The Twenty-second Sunday after Trinity is on November 13, 2022.

Readings for Year C can be found here.

The Gospel reading is as follows (emphases mine):

Luke 21:5-19

21:5 When some were speaking about the temple, how it was adorned with beautiful stones and gifts dedicated to God, he said,

21:6 “As for these things that you see, the days will come when not one stone will be left upon another; all will be thrown down.”

21:7 They asked him, “Teacher, when will this be, and what will be the sign that this is about to take place?”

21:8 And he said, “Beware that you are not led astray; for many will come in my name and say, ‘I am he!’ and, ‘The time is near!’ Do not go after them.

21:9 “When you hear of wars and insurrections, do not be terrified; for these things must take place first, but the end will not follow immediately.”

21:10 Then he said to them, “Nation will rise against nation, and kingdom against kingdom;

21:11 there will be great earthquakes, and in various places famines and plagues; and there will be dreadful portents and great signs from heaven.

21:12 “But before all this occurs, they will arrest you and persecute you; they will hand you over to synagogues and prisons, and you will be brought before kings and governors because of my name.

21:13 This will give you an opportunity to testify.

21:14 So make up your minds not to prepare your defense in advance;

21:15 for I will give you words and a wisdom that none of your opponents will be able to withstand or contradict.

21:16 You will be betrayed even by parents and brothers, by relatives and friends; and they will put some of you to death.

21:17 You will be hated by all because of my name.

21:18 But not a hair of your head will perish.

21:19 By your endurance you will gain your souls.

Commentary comes from Matthew Henry and John MacArthur (specified below).

We are approaching the end of our Lord’s ministry, as He delivered this discourse during what we commemorate as Holy Week, or Passion Week.

John MacArthur says:

This is our Lord’s own sermon on His Second Coming. And it comes at a very, very appropriate time because from the human viewpoint, it looks as if His coming has been a total disaster and abysmal failure, a massive disappointment. It is, when we come to verse 5, still Wednesday, Wednesday of what is known as Passion Week, the week in which our Lord is crucified. On Thursday the betrayal will take place. And on Friday He will be crucified by the Romans. It is Wednesday. It is only going to get worse, a lot worse from the human viewpoint. In fact, from the human viewpoint, His life is worse than a failure, it is a disaster. And so it is on the brink of what appears, from a human viewpoint, to be a tragic end that our Lord gives to us the real story of the end bound up in His return to earth in the future.

Some of our Lord’s disciples were admiring the beauty and magnificence of the temple and the gifts therein dedicated to God (verse 5).

The Jews considered the temple to be God’s house, wrapped up with prayer and worship.

However, Jesus replied that the day would come when not one stone of the temple would lay on top of another; all would be thrown down (verse 6).

The disciples must have found His response shocking, especially as they viewed Him as the Messiah and expected a magnificent kingdom on earth.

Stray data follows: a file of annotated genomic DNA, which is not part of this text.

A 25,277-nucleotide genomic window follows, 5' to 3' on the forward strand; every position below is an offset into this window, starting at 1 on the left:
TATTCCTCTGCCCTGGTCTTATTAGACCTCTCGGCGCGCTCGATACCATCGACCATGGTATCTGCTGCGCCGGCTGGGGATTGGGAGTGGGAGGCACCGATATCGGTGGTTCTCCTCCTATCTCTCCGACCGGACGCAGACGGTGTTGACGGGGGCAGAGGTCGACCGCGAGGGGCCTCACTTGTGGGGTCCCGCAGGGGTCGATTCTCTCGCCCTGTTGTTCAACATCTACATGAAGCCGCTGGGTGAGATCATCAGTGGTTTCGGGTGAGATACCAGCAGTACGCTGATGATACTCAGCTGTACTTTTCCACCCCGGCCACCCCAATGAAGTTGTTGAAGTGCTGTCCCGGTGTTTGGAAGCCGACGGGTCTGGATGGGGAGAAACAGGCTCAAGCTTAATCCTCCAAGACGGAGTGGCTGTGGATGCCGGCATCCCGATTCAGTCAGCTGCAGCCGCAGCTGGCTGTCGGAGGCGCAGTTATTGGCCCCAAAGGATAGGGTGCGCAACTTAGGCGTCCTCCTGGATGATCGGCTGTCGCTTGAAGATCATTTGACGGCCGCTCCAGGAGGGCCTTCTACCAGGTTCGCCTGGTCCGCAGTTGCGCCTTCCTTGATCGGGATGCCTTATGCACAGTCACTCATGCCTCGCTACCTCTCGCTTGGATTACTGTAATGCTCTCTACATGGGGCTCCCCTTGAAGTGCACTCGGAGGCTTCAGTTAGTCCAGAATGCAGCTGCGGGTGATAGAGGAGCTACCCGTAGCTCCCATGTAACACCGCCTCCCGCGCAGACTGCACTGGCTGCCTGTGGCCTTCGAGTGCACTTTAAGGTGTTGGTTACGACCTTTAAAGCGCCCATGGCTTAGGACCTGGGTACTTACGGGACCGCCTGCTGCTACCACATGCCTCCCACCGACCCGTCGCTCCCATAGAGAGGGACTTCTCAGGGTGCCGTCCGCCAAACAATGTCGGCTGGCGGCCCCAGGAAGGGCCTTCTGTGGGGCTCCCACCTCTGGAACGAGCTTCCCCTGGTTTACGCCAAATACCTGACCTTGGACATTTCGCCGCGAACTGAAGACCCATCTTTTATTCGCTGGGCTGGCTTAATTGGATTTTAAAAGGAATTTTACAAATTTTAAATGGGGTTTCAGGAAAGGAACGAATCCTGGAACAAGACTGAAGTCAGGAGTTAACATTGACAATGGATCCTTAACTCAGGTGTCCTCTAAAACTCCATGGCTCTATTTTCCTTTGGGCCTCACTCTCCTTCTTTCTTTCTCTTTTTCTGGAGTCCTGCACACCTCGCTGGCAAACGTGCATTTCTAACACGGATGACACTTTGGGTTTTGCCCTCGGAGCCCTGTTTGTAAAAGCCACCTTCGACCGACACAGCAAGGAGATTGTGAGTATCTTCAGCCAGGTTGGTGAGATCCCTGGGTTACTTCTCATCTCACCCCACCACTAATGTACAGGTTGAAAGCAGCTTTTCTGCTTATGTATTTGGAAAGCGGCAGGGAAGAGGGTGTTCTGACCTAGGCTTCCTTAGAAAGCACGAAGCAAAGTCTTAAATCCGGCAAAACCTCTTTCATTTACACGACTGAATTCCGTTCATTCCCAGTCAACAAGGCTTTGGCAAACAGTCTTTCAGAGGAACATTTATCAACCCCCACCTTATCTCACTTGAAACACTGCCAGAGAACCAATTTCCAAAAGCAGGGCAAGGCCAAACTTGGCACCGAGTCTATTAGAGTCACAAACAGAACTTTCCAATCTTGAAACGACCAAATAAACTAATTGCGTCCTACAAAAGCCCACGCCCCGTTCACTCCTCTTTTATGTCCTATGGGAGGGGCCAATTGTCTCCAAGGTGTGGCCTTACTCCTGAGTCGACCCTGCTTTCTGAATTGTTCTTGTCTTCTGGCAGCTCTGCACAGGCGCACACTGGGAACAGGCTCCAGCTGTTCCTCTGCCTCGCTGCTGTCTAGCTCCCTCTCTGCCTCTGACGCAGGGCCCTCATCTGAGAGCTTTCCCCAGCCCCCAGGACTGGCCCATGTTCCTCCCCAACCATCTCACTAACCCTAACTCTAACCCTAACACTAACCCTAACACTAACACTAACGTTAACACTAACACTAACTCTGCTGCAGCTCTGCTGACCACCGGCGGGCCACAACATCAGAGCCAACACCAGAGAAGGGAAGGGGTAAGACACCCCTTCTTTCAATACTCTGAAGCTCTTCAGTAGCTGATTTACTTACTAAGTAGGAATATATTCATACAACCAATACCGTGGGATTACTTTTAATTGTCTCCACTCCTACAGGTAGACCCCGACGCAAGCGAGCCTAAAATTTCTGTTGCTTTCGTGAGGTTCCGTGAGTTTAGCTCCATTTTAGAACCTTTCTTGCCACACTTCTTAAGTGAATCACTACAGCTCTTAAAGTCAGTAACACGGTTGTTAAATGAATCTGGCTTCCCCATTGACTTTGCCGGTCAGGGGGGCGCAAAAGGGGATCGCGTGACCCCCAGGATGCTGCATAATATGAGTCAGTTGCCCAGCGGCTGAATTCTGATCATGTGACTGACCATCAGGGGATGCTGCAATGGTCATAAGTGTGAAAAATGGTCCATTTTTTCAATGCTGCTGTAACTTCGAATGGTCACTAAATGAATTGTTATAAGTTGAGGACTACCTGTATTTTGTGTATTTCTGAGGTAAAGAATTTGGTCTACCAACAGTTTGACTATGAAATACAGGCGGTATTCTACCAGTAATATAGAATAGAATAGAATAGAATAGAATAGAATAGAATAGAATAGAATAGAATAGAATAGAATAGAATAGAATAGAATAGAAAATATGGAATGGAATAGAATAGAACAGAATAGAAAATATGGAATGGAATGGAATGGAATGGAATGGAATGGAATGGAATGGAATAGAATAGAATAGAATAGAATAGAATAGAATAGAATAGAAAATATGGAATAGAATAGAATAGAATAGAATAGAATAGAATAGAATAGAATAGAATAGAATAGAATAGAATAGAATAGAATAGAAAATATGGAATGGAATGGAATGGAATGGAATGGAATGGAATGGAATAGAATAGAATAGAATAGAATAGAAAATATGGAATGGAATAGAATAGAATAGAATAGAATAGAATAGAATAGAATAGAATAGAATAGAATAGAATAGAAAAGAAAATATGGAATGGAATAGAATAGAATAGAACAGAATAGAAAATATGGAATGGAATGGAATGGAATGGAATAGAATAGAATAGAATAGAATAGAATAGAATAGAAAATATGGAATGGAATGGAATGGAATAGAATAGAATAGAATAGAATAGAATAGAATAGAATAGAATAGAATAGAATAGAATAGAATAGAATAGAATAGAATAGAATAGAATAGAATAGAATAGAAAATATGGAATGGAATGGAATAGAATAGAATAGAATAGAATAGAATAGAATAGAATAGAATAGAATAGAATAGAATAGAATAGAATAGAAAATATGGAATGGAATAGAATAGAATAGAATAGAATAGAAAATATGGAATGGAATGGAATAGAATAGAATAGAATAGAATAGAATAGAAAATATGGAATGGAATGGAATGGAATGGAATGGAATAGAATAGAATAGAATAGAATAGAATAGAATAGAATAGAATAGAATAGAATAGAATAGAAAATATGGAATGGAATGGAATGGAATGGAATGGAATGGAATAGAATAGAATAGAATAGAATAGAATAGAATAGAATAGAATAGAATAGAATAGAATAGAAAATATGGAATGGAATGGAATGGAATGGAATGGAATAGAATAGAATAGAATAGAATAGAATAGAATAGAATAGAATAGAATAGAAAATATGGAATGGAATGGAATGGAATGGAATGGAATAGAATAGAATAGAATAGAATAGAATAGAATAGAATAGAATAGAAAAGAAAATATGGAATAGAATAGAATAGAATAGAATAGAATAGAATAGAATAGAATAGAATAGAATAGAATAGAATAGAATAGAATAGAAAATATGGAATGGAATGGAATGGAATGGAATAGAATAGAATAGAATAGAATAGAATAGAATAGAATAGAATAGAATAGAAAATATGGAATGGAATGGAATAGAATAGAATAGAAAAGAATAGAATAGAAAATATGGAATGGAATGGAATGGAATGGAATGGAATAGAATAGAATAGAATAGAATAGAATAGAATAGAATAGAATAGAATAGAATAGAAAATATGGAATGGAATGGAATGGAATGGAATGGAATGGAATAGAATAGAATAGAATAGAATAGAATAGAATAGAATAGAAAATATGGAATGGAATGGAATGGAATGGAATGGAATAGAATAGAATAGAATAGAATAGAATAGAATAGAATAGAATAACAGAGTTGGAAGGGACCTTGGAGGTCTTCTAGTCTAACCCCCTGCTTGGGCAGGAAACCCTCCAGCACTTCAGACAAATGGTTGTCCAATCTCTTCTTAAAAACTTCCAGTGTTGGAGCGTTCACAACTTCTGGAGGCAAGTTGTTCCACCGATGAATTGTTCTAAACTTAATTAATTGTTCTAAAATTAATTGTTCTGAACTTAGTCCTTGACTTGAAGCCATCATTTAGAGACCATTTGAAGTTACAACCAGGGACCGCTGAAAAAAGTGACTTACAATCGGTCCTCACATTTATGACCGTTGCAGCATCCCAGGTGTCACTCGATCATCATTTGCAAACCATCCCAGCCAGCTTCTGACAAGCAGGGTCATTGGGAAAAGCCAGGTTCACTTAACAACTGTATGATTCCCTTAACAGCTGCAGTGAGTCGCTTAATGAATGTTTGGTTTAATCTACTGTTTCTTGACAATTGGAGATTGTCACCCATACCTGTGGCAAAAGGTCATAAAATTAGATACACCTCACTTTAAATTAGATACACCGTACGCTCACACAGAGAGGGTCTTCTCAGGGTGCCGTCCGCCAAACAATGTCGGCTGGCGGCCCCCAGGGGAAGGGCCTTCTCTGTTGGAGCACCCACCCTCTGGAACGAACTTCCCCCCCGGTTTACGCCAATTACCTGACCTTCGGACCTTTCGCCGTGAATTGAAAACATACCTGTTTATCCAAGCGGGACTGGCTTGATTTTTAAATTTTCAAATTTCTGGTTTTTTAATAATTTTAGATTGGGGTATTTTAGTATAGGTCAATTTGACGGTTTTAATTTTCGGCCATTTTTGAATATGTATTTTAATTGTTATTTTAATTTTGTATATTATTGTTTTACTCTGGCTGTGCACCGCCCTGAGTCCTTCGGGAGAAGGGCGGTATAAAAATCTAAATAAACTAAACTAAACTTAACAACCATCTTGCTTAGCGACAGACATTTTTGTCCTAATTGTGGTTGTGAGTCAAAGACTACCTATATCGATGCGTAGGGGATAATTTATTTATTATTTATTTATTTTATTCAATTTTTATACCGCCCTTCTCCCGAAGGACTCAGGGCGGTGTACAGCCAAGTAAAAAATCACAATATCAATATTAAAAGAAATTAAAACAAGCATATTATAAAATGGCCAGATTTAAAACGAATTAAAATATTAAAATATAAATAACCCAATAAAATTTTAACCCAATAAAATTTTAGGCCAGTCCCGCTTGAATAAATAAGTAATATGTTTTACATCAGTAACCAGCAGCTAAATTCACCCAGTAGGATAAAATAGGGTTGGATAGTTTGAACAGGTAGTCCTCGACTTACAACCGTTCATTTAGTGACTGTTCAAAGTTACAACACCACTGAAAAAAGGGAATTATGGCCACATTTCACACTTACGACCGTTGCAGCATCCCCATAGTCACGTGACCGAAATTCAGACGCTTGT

They asked Him when this would take place and by what sign (verse 7), so that they would know what to expect.

MacArthur says:

The word in the Greek is parousia. It means presence…presence.  And it really was used of a king who had arrived and would continue to dwell among his people.  So what they’re really asking is this, “Now that You are here, what are we looking for that will inaugurate the work that You’ve come to do?”  They don’t see Him there and going away and coming back several thousand years later.  They see His parousia, His presence, and they want to know: You’re here, what sign are we looking for that’s going to inaugurate all our messianic expectations?  That’s their question and it comes in response to His statement about the tearing down of the temple in verse 6, that not one stone will be left upon another that will not be torn down.

They were still hopeful about an earthly kingdom, but Jesus was saddened by what had happened in the days beforehand:

this is Wednesday, all day long He has been in the temple which He had cleansed the day before, throwing out the buyers and the sellers, the corrupt money changers and those who were extorting money at exorbitant prices out of people by disqualifying the sacrifices they brought and making them buy sacrifices from them. Jesus had done that at the beginning of His ministry and He had to do it again. There was no question in the minds of His followers that the system was corrupt. They knew it was corrupt because they had grown up in it. They knew it was corrupt because they had been saved out of it. Of course, His disciples, for the most part, affirmed Him as Messiah. They had come to believe in Him as Messiah. They had been taught by Him and He had taught them plenty about the corruption of the Jewish religious system. He had spoken very strong words about the Sadducees, Pharisees, the scribes, the religious leaders. They knew exactly how He felt. He had cleansed the temple the day before, cleansed it at the beginning of His ministry. He had just finished a prolonged speech or sermon against the leaders of Israel in which He pronounced repeated judgment and damnation curses upon their heads. And He made very clear that Jerusalem was cursed, the religious system cursed. And because its effect had reached the nation as well as the city, the whole nation would bear the curse. And, in fact, He had told them on a couple of occasions that the land and the people and the temple was desolate and was falling under the judgment of God. Now He gets very specific and says, “This judgment is going to mean the dismantling of the temple itself.”